Aira’s novels also tend to be a little lax about what is real, and what is not. The painter in An Episode, Johann Moritz Rugendas, is real. He's a historical figure—I looked him up. What happens to him is surreal, but apparently he really did get struck by lightning. The narrator who speaks to us in Aira’s novel How I Became a Nun is named César Aira, who is real, although the character may not be (Roberto Bolano does this all the time too). For one thing, she claims she is a six-year-old girl, even though her parents refer to her as a boy. How I Became a Nun is not about becoming a nun. It is about how strawberry ice cream came to symbolize all the horror of the world. The narrator of The Literary Conference is also named César Aira. This César is at least a man. Also, he is an out of work translator (real?) and a mad scientist (not real?) who wants to clone Carlos Fuentes to lead an army to world domination. Carlos Fuentes is real. At least, he was until May 15, when he died from a massive hemorrhage. His state funeral stopped traffic and will probably be in Aira’s next book.
Eventually reading along with these strange little stories late at night by the dim light of my lamp with the eco-friendly light bulb, I abandoned worrying about what was real, what was not, where the story was going, where it should have been going. Instead I just let myself be carried. “Accept everything,” I thought when I opened Varamo, the most recent little Aira book on the bedside stack. Varamo is a Chinese man living in Panama, a low-level bureaucrat who, when he goes to collect his pay, is given his salary in counterfeit money. This creates a state of anxiety in him that he tries to alleviate first by indulging in his hobby (taxidermy: he is trying to embalm a fish in a position that looks like it is playing the piano; he thinks that this will sell), and then by strolling down to the café he hangs out at where, after a brief adventure with a car accident that may have been an anarchist assassination attempt, and a run in with two women with three legs between them who smuggled golf clubs into the country, he settles down with coffee and writes The Song of the Virgin Boy—an experimental epic poem that becomes famous and starts a literary movement.
Varamo has never written poetry before, mind you, but the creative process hardly cares about something so trivial as that. Besides, he doesn’t dare spend the counterfeit bills in his pocket, so he needs money and a couple of publishers arguing at the table next to him offered to pay if he could write something at least sixty-four pages long (the minimum needed to give the book a spine). So perhaps it isn’t the creative process that is the driving force of literature, but the publishing machine. The publishers see Varamo’s inexperience with literature as an asset: “...in barbaric lands like the Americas,” they tell him, “writers produced their best works before learning the craft, and nine times out of ten, their first book was the strongest, as well as being, in general, the only one they wrote.” The Song of the Virgin Boy, by the way, not real. But those publishers in the cafe? Most definitely so.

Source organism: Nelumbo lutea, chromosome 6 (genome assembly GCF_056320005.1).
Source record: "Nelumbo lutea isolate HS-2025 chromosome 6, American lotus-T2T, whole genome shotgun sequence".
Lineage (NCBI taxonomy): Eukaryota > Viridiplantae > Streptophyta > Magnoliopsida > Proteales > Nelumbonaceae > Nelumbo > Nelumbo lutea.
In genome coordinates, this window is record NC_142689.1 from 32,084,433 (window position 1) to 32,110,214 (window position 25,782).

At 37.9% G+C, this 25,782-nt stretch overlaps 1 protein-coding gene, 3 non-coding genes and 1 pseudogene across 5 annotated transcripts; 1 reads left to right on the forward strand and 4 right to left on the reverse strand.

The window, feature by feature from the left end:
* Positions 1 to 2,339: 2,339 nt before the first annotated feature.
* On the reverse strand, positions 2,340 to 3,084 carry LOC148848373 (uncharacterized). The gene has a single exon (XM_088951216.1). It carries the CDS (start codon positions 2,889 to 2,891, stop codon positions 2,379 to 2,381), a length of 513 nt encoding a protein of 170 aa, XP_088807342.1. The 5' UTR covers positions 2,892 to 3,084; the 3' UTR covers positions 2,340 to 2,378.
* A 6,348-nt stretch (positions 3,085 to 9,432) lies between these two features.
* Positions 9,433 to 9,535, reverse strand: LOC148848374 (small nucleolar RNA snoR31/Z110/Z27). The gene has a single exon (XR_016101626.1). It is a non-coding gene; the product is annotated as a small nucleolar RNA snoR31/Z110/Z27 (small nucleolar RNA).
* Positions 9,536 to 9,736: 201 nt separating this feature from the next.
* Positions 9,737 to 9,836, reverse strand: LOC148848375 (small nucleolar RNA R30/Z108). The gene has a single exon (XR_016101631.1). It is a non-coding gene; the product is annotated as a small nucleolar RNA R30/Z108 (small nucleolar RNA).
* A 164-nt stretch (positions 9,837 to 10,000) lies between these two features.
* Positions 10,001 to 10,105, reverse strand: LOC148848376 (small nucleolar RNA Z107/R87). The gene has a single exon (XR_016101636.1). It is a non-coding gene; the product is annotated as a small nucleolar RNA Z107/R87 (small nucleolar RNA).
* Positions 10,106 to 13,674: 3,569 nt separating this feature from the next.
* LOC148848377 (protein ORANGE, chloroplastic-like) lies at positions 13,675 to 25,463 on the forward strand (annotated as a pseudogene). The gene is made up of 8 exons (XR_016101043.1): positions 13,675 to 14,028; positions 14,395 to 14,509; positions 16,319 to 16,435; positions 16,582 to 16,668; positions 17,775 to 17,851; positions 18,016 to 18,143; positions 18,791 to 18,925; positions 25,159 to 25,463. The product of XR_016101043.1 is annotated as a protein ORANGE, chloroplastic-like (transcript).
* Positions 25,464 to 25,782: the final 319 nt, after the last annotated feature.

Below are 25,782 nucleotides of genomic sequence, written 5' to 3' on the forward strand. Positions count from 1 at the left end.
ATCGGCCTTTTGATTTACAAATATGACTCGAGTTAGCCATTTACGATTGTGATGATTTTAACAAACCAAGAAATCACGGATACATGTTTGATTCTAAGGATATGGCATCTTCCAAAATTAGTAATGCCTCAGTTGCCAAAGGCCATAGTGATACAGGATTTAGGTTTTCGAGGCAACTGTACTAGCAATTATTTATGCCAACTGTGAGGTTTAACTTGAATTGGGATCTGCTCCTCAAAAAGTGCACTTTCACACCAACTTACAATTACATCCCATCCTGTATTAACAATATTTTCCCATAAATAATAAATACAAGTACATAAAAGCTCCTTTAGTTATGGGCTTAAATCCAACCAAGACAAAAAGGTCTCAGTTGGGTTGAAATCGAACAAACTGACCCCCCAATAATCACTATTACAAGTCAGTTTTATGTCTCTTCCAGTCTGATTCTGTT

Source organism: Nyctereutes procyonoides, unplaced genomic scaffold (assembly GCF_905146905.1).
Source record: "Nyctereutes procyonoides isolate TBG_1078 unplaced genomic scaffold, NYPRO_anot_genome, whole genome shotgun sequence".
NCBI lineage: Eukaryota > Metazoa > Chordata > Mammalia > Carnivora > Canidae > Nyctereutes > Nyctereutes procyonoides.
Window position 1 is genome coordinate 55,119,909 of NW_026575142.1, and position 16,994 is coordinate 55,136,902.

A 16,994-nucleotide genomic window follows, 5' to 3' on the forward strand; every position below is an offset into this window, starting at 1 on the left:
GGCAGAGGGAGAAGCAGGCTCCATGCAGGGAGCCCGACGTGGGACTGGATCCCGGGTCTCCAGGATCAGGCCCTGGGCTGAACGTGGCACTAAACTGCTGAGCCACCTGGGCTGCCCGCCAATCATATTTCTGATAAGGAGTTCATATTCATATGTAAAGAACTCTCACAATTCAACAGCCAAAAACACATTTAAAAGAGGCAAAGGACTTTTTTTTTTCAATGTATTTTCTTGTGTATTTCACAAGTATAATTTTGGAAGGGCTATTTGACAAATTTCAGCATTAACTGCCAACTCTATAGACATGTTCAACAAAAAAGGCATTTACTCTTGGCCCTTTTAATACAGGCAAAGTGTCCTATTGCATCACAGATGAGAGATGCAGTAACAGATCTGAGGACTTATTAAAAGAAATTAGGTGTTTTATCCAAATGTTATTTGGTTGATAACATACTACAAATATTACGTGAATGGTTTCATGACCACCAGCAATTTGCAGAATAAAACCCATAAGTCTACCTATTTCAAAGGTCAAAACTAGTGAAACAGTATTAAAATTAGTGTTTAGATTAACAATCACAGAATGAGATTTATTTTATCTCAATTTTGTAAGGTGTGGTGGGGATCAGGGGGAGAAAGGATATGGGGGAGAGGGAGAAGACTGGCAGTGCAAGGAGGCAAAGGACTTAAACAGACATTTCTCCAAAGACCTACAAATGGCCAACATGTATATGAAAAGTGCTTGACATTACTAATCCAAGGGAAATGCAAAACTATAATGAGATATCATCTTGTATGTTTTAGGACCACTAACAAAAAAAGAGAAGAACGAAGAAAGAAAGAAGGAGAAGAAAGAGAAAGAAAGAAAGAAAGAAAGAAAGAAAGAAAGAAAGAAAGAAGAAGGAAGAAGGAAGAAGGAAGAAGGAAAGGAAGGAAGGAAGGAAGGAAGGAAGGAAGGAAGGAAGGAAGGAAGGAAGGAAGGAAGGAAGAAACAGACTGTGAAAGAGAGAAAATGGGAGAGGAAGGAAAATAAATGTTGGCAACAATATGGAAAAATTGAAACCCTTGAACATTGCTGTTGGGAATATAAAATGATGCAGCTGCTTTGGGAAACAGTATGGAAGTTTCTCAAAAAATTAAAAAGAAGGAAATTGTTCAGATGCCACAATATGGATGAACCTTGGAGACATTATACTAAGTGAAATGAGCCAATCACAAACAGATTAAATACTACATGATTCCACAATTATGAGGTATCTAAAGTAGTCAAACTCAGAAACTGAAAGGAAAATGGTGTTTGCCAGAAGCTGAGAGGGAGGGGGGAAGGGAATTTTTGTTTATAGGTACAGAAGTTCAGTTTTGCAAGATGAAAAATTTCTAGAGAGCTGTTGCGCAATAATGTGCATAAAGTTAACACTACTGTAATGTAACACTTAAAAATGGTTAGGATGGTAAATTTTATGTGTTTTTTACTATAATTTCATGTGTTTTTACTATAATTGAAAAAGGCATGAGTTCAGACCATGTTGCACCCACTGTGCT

The little books of César Aira sit by my bed like a set of demented fairy tales that show you the beauty and melancholy of life in the things you thought were trivial and mundane. Like the moment when Varamo, passive and indecisive by nature, puts the counterfeit bills he has been handed by the cashier into his pocket, and realizes, too late, that he has committed himself to accepting them and he is now a felon. “Opportunites,” he thinks somewhat desperately later on, “only exist in retrospect, when it’s already too late.” In the town square a bugle blows a high sad note while soldiers lower the flag at sunset. Read enough of this sort of thing and it isn’t only your dreams that become infected. It starts to bleed into your waking life, and you find yourself, like me, framing small events as potential fiction, watching out the window at the old man with his pointless garden, who is even now while I’m writing pouring water out of a jug not into his flower bed, but into the dirt beside it.
Why, I don’t know. Perhaps he really is a character in a César Aira novel.
Books mentioned in this column:
Nicki Leone showed her proclivities early when as a young child she asked her parents if she could exchange the jewelry a well-meaning relative had given her for Christmas for a dictionary instead. She supported her college career with a part-time job in a bookstore, or perhaps it would be more accurate to say that her college career and attending scholarships and financial aid loans supported her predilection for working as a bookseller. She has been in the book business for over twenty years. Currently she works for the Southern Independent Booksellers Alliance, developing marketing and outreach programs for independent bookstores. Nicki has been a book reviewer for several magazines, her local public radio station and local television stations. She was one of the founders of The Cape Fear Crime Festival, currently serves as President of the Board of Trustees of the North Carolina Writers Network, and as Managing Editor of BiblioBuffet. Plus, she blogs at Will Read for Food. She manages all this by with the loving support of varying numbers of dogs and cats. Contact Nicki.